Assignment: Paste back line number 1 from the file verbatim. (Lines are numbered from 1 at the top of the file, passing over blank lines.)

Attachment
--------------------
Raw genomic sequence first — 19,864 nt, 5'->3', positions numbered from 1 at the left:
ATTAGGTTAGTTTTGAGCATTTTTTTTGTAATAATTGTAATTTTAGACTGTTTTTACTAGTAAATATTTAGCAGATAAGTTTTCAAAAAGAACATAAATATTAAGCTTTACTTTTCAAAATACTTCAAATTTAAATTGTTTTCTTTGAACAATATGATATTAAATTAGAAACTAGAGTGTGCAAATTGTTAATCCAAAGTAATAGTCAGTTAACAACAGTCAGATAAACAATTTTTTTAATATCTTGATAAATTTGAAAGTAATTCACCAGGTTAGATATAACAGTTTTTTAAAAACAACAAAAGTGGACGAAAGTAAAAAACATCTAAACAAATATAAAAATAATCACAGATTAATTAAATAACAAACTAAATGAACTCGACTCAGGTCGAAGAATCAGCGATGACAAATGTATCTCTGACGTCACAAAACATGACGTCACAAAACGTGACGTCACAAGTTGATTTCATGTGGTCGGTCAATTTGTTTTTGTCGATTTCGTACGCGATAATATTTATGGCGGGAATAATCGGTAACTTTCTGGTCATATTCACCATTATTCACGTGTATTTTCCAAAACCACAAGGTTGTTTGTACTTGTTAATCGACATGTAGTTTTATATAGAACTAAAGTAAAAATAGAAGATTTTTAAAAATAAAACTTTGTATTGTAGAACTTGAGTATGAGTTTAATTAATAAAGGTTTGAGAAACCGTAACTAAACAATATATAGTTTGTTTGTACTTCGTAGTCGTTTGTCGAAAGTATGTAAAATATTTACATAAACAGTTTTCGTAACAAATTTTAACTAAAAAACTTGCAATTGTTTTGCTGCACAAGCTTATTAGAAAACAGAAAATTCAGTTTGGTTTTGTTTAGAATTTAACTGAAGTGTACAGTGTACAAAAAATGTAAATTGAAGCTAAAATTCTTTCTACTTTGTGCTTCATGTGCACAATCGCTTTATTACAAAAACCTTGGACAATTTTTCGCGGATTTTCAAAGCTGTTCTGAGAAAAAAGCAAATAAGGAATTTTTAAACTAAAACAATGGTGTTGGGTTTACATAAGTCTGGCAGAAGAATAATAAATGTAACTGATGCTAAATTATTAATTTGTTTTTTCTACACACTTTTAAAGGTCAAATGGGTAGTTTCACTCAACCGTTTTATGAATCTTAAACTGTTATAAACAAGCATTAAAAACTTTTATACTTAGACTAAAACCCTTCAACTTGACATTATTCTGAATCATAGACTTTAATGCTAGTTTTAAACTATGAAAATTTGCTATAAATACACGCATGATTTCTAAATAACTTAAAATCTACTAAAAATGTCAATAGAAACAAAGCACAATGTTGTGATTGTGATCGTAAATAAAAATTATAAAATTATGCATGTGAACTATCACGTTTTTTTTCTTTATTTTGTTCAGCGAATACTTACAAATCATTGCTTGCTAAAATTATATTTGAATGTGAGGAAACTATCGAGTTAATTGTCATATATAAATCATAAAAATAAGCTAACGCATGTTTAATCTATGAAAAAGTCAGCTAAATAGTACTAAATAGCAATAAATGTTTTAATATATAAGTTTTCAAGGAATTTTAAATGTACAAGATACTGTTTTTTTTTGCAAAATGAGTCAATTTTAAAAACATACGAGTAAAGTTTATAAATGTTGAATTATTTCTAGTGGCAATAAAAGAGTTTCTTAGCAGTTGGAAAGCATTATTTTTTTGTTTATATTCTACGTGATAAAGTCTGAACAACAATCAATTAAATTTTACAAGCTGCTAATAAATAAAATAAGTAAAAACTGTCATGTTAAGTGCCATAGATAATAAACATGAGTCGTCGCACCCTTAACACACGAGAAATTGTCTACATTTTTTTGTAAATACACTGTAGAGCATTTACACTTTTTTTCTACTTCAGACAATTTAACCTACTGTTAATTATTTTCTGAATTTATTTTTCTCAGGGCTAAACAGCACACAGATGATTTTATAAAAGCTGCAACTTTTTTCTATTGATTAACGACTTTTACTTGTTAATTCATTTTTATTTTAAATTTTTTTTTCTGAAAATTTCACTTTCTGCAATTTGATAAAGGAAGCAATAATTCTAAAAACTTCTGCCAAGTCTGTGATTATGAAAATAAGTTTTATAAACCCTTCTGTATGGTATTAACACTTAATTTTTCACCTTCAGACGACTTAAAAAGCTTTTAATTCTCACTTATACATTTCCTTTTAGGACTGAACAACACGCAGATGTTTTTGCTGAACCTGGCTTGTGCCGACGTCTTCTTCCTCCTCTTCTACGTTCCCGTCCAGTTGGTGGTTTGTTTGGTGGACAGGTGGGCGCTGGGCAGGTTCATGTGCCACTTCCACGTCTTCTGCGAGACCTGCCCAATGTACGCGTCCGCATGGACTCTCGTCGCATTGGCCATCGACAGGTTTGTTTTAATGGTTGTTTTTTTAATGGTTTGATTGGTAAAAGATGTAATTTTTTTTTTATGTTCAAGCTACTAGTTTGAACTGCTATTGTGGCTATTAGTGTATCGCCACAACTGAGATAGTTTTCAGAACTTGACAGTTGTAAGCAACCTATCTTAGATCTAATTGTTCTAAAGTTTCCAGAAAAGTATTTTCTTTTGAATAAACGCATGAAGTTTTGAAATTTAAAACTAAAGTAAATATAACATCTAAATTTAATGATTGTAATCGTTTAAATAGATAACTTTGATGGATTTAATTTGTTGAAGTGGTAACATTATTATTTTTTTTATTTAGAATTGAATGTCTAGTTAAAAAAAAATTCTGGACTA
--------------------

Raw genomic sequence first — 19,864 nt, 5'->3', positions numbered from 1 at the left: